Once upon a time, there was a beautiful princess…
Yes, that is one kind of story. But that is not what I mean by the title of this post.
Stories are everywhere. On television and movie screens, in books and magazines, and told by parents and grandparents to children all over the world. They flow around us as we walk down the street, ride the bus, or sit with friends in coffee shops. Snatches of conversation or bits on the radio that catch our attention, books on a long commute, or amusing anecdotes shared among friends and coworkers.
But stories are much more than amusement, or a way to get our kids to fall asleep each night. They make up the very fabric of our lives. They can spark imagination, connect us with our ancestors and neighbors, teach lessons and values, inform who we are, and have a large part in shaping our identities. Stories are how we relive memories, and how we fit ourselves into the context of the world around us.
They are wonderful, awesome, and powerful things.
So, if the stories we tell are so wonderful, why do I say beware? Because we build our truth around them.
If you tell your children bedtime stories each night, would you rather read them books about wonderful adventures with confident heroes, and happy endings, or books about scary monsters who terrify sad, scared, and powerless victims? If you are smart, you’d choose the wonderful adventures! Young children have especially vivid imaginations. Your child is going to picture himself in the hero’s place. He will think about the story, role play with it, and most likely dream about it. With the scary book, he will also think about it, role play with it, and dream about it. But those dreams will come in the form of anxious nightmares, and who needs that? Nobody wants their kid waking up at 2am in tears!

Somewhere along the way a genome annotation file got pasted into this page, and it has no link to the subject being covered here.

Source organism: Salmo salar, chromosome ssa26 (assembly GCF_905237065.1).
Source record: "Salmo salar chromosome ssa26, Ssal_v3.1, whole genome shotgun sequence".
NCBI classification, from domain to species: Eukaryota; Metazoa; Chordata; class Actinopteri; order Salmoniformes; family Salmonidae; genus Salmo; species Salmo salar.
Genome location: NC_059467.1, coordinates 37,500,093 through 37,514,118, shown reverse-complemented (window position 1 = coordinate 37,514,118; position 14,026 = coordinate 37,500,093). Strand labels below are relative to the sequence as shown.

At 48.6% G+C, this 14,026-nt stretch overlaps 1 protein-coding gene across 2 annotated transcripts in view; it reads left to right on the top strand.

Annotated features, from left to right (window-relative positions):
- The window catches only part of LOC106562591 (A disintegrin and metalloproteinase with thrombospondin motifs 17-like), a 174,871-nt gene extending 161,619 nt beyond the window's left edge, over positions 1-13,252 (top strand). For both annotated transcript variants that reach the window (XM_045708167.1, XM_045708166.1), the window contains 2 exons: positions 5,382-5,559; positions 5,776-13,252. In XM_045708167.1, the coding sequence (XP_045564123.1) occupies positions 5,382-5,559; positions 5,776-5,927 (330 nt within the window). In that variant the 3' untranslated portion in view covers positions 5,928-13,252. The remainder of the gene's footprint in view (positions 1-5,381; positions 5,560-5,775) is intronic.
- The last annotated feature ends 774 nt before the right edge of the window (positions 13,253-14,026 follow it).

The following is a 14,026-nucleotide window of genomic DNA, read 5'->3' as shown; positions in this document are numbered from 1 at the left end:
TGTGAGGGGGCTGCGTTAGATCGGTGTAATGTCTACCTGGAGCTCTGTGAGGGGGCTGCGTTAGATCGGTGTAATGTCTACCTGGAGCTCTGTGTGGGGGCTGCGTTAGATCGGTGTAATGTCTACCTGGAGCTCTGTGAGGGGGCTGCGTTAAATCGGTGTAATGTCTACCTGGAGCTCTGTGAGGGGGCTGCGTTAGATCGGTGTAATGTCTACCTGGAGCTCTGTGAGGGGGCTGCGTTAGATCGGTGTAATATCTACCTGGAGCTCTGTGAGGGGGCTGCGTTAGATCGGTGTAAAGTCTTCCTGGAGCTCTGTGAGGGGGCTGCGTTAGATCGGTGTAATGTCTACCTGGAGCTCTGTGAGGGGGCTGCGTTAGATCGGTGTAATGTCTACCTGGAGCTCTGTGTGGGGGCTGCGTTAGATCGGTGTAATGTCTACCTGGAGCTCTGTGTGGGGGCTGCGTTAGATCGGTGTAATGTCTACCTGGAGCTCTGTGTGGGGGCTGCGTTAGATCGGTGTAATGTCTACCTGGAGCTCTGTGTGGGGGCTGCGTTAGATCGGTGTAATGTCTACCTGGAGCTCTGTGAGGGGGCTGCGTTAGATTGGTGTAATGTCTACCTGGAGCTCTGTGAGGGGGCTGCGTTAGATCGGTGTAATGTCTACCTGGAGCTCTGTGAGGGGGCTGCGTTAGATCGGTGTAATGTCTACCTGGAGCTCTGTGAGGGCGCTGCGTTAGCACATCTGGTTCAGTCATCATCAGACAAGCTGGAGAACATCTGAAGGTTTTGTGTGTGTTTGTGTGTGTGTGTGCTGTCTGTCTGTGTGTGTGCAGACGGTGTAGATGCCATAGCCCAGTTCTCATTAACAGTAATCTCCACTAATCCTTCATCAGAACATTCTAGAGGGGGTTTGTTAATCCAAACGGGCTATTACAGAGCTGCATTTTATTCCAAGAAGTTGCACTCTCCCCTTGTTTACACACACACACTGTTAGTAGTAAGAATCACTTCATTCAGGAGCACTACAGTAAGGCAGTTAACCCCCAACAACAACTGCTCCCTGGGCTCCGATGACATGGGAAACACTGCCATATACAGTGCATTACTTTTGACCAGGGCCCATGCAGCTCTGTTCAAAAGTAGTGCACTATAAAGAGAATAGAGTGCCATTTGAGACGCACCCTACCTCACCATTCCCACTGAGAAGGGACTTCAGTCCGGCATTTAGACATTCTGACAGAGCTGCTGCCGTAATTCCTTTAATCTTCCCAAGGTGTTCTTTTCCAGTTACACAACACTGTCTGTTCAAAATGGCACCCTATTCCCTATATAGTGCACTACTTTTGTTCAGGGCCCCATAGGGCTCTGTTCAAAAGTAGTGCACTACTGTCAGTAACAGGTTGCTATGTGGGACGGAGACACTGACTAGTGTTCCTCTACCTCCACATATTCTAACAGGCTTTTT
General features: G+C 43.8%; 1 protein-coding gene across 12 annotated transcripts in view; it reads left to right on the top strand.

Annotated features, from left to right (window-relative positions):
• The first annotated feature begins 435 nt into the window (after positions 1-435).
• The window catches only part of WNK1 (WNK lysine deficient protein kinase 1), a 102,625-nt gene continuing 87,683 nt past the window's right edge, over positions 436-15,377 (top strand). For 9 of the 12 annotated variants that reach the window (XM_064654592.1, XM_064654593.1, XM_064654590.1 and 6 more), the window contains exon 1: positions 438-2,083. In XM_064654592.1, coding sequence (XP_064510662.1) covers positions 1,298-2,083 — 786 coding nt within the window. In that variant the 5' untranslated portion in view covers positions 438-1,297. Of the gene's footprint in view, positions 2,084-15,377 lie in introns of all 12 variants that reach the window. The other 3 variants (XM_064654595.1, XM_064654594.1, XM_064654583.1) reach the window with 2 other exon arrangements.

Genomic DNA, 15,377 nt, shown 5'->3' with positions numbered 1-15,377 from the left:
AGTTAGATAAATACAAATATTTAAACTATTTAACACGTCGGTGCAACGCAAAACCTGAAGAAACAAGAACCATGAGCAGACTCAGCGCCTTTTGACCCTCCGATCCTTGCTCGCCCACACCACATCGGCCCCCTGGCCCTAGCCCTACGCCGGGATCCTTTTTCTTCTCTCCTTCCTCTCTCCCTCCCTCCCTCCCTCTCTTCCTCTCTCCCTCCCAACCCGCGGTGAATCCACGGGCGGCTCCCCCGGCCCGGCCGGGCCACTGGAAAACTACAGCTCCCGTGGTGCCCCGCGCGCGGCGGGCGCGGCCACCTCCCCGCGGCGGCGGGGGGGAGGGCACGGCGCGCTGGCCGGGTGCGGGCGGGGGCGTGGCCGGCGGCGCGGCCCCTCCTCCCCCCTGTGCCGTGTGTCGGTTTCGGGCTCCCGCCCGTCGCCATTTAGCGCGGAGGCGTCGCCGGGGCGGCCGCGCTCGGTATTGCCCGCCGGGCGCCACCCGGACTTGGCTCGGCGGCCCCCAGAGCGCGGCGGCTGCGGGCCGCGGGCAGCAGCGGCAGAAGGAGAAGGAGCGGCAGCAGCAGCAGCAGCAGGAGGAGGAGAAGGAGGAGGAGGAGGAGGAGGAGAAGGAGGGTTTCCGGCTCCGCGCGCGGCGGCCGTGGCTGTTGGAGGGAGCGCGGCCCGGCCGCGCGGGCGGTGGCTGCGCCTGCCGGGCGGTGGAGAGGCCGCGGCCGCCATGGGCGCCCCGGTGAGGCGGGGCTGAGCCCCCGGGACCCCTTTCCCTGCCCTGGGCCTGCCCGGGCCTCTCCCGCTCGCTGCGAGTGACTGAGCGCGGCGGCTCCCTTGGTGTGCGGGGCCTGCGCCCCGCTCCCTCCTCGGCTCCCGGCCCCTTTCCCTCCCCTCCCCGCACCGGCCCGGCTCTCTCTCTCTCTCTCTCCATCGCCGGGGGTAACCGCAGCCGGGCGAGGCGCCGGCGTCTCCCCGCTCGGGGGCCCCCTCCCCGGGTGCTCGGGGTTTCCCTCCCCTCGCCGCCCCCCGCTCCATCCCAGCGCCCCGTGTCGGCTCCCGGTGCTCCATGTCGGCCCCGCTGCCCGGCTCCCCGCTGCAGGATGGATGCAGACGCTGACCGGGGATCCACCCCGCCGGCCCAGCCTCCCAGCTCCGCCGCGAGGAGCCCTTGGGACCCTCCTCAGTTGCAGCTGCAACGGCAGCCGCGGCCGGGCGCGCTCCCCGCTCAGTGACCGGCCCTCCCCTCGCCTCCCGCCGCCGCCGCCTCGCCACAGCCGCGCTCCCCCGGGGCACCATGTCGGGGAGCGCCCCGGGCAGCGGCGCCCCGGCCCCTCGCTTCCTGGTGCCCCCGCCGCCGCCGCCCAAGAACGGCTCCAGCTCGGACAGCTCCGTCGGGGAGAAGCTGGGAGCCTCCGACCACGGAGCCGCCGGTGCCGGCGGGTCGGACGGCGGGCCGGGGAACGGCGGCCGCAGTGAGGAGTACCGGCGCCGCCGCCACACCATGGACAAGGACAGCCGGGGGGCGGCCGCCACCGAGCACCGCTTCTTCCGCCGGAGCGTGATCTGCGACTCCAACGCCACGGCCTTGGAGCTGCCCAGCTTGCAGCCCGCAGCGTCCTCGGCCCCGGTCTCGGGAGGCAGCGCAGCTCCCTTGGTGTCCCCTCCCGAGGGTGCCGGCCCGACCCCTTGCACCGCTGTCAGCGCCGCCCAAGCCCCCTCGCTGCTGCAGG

We still operate very much like this as adults. We imagine what things would be like “if…”. We dream and role play. And we internalize the stories that our parents and people close to us have told us all our lives. Those stories could be “you are caring, you are loving, you are intelligent”. Or, they could be “you are so stupid, you never get anything right! How could anybody possibly love you?”. As a storyteller, you have great power in your hands – to either build people up or break them down. You have the potential to foster kindness and tolerance, or hatred and malice. And you both consciously and unconsciously choose these things continuously on a daily basis. In what you do, what you say, and even what you think.
Yes, you are your own storyteller. The stories you tell yourself are just as important as the ones you tell others. They can work to your benefit, or they can sabotage you. You can tell yourself lies until you believe they are truths, or twist truths so far out of proportion you believe they must be lies.
Beware the stories you tell. Weigh their truth and measure their potential impact. Choose wisely. Your stories have more influence than you realize.